By HARRY R. WEBER and GREG BLUESTEIN
NEW ORLEANS – BP claimed a key victory Wednesday in the effort to plug its blown-out well as a government report said much of the spilled oil is gone – though what’s left is still at least quadruple the amount that poured from the Exxon Valdez.
BP PLC reached what it called a significant milestone overnight when mud that was forced down the well held back the flow of crude. That means the procedure known as a “static kill” appears to be working, though crews now must decide whether to follow it up with cement.
Federal officials won’t declare complete victory until they pump in mud and then cement from the bottom of the well, and that won’t happen for several weeks.
“We’ve pretty much made this well not a threat, but we need to finish this from the bottom,” retired Coast Guard Adm. Thad Allen, the government’s point man on the spill response, told WWL-TV in New Orleans.
About 75 percent of the oil has either been captured, been burned off, evaporated or broken down in the Gulf, according to a report to be released Wednesday by scientists with the Interior Department and National Oceanic and Atmospheric Administration.
“It was captured. It was skimmed. It was burned. It was contained. Mother Nature did her part,” White House energy adviser Carol Browner said on NBC’s “Today” show.
About 26 percent of the oil remains in the sea in the form of light surface sheen or tar balls, or has washed ashore, according to the report.
A little more than 205 million gallons gushed in total from the well, based on government estimates. That means, according to the report, that at least 51 million gallons remain in the Gulf. Crews managed to burn, skim or siphon off 33 million gallons in the days after the April 20 explosion aboard the offshore drilling rig Deepwater Horizon.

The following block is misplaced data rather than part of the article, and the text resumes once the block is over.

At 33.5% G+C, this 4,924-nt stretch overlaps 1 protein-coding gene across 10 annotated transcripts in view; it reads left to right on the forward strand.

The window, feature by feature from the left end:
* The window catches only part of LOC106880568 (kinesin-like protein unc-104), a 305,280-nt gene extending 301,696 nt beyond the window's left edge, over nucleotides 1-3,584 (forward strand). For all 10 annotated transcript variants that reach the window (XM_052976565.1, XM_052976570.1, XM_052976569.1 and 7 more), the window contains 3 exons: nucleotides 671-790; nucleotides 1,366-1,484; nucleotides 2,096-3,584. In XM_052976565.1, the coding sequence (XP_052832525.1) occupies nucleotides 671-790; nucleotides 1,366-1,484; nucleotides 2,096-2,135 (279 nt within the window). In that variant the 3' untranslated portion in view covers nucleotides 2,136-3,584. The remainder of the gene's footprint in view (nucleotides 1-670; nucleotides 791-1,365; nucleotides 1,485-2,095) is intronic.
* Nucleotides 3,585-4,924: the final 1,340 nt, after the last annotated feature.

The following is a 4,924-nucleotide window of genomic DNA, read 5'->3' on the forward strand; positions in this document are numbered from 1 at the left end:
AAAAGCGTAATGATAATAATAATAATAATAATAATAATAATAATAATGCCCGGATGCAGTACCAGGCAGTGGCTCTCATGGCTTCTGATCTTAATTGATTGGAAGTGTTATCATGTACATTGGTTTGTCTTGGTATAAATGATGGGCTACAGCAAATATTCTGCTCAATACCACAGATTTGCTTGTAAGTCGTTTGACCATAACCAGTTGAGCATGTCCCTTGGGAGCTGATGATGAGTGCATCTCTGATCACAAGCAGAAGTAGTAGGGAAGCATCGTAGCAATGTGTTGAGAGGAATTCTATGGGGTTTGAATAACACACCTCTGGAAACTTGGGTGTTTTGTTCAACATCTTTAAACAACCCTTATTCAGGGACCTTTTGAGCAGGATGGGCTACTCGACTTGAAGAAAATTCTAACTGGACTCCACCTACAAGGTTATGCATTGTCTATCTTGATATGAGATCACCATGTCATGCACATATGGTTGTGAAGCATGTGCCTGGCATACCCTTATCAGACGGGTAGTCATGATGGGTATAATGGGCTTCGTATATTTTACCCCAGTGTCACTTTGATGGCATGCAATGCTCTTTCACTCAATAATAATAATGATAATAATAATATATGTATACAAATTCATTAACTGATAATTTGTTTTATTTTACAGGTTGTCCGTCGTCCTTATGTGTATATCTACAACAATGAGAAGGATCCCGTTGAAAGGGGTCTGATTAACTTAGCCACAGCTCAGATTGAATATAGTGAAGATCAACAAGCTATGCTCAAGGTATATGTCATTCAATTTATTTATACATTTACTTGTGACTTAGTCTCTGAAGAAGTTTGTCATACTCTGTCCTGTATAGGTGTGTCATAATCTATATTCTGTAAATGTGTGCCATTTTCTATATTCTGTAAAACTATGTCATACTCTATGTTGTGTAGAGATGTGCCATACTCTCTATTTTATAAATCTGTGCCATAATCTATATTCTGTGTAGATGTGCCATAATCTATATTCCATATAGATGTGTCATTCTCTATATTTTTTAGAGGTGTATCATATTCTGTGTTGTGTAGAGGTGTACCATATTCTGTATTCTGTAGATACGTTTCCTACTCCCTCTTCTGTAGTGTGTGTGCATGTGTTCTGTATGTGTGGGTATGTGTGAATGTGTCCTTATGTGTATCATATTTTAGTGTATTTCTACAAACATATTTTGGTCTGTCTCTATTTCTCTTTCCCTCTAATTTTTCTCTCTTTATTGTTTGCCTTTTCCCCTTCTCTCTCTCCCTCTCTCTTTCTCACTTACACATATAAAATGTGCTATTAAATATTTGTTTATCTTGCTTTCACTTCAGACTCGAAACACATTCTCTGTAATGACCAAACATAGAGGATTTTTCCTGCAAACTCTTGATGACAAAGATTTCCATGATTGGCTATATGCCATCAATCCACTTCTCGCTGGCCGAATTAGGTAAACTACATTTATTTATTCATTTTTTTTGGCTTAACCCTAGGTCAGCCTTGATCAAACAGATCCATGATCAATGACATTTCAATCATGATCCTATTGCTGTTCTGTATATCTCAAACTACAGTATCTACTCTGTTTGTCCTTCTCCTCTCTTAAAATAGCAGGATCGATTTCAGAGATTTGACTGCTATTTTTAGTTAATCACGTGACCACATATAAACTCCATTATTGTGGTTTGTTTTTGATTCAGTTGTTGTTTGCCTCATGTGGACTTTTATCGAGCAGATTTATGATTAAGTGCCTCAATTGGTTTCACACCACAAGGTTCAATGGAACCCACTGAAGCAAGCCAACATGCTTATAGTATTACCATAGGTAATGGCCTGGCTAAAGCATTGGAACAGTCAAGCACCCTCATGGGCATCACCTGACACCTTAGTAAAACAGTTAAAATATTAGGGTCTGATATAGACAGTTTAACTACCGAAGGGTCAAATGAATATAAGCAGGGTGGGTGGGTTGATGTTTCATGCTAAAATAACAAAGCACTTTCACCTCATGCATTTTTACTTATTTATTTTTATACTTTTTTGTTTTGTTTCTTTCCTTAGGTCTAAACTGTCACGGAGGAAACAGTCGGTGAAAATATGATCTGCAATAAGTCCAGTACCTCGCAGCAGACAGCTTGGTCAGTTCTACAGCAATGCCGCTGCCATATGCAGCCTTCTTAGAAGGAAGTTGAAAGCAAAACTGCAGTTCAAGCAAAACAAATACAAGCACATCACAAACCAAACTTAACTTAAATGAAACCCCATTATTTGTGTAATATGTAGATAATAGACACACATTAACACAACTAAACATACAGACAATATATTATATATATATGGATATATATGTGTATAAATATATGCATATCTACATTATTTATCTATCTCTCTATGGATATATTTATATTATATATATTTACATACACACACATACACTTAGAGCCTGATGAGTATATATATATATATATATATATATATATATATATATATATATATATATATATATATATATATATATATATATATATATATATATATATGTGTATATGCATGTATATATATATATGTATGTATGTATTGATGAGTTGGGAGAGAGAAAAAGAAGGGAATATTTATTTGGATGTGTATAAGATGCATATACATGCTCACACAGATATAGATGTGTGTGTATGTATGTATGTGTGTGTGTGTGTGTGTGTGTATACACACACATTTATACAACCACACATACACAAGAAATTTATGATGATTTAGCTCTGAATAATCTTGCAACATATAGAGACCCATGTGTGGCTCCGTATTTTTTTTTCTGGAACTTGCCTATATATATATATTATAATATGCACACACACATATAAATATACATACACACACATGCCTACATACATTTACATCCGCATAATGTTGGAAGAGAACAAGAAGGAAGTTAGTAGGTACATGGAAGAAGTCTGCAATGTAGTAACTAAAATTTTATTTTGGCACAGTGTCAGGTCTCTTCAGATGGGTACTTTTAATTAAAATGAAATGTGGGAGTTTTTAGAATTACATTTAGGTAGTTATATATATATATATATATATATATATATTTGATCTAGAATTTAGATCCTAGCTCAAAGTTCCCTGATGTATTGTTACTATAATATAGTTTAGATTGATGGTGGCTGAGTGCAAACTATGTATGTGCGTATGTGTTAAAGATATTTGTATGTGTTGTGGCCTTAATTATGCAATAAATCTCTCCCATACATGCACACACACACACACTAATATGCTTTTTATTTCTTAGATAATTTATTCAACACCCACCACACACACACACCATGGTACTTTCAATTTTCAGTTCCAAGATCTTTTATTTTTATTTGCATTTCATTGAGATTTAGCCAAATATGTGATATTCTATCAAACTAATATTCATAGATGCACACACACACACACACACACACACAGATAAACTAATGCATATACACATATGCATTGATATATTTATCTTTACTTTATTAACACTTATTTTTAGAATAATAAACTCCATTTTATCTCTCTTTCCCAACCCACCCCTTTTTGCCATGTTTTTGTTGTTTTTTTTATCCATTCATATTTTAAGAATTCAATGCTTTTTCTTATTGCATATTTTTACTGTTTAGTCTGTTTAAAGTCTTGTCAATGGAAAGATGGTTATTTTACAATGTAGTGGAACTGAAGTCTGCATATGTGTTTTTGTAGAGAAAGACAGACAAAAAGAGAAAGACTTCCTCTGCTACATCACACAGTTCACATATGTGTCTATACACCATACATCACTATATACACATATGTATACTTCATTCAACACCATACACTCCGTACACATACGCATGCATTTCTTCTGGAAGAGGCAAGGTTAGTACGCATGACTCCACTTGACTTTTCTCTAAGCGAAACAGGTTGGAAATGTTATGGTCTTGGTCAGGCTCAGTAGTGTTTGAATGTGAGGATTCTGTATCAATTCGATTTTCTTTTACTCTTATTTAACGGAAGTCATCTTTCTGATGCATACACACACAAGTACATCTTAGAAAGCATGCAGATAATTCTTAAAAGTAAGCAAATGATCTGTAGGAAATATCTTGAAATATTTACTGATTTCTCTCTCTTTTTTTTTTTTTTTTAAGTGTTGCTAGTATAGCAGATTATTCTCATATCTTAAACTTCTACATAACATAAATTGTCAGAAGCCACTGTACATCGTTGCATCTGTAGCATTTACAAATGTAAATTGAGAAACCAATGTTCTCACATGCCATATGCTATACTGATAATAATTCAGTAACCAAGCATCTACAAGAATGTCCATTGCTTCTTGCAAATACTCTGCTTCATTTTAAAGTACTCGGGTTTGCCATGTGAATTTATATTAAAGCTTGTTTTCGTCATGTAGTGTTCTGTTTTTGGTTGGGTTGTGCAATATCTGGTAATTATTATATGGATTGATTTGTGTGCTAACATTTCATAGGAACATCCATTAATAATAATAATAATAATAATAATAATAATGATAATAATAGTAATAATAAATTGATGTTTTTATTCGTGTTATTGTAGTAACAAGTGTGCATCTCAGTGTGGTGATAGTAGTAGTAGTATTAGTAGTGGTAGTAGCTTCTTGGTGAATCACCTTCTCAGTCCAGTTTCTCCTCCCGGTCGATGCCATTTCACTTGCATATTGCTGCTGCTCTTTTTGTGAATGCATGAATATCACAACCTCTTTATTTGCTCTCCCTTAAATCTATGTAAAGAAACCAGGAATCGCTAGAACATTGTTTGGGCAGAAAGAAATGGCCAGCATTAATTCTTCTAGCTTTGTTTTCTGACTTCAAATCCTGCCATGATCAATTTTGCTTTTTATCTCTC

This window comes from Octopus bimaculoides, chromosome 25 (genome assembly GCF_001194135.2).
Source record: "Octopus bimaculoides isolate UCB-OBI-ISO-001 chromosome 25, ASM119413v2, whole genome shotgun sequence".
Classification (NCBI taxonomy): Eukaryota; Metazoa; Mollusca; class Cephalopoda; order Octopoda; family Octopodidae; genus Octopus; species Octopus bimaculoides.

Even if the Gulf well had leaked only 51 million gallons to begin with, it would still rate among the worst oil spills in history. By comparison, the Exxon Valdez spill that wreaked environmental havoc in Alaska in 1989 spilled 11 million gallons.
A 75-ton cap placed on the well in July has been keeping the oil bottled up inside over the past three weeks but was considered only a temporary measure. BP and the Coast Guard wanted to plug up the hole with a column of heavy drilling mud and cement to seal it off more securely.
The static kill – also known as bullheading – involved slowly pumping the mud from a ship down lines running to the top of the ruptured well a mile below. A previous, similar effort failed in May when the mud couldn’t overcome the unstemmed flow of oil.
BP won’t know for certain whether the static kill has succeeded until engineers can use the soon-to-be-completed relief well to check their work.
In the Gulf, workers stopped pumping mud in after about eight hours of static kill work and were monitoring the well to ensure it remained stable, BP said.
“It’s a milestone,” BP PLC spokeswoman Sheila Williams said. “It’s a step toward the killing of the well.”
The next step would be deciding whether to cement the well.
The pressure in the well dropped quickly in the first 90 minutes of the static kill procedure, a sign that everything was going as planned, wellsite leader Bobby Bolton told The Associated Press on Tuesday.
Browner told NBC it was good news that the static kill was working but that “we remain focused on the relief well.”
BP has said the static kill might be enough by itself to seal the well. But the 18,000-foot relief well that BP has been drilling for the past three months will be used later this month to execute the “bottom kill,” in which mud and cement will be injected into the bedrock 2 1/2 miles below the sea floor to finish the job, Allen said Tuesday.
“There should be no ambiguity about that,” Allen said. “I’m the national incident commander, and this is how this will be handled.”
The task is becoming more urgent because peak hurricane season is just around the corner, Allen said. Tropical Storm Colin formed then dissipated far out in the Atlantic on Tuesday, but early forecasts say it will travel toward the East Coast rather than the Gulf.
Weber reported from aboard the Q4000. Associated Press writers Dina Cappiello in Washington, Bernard McGhee in Atlanta, Robert Barr in London and Ramit Plushnick-Masti in Houston contributed to this report.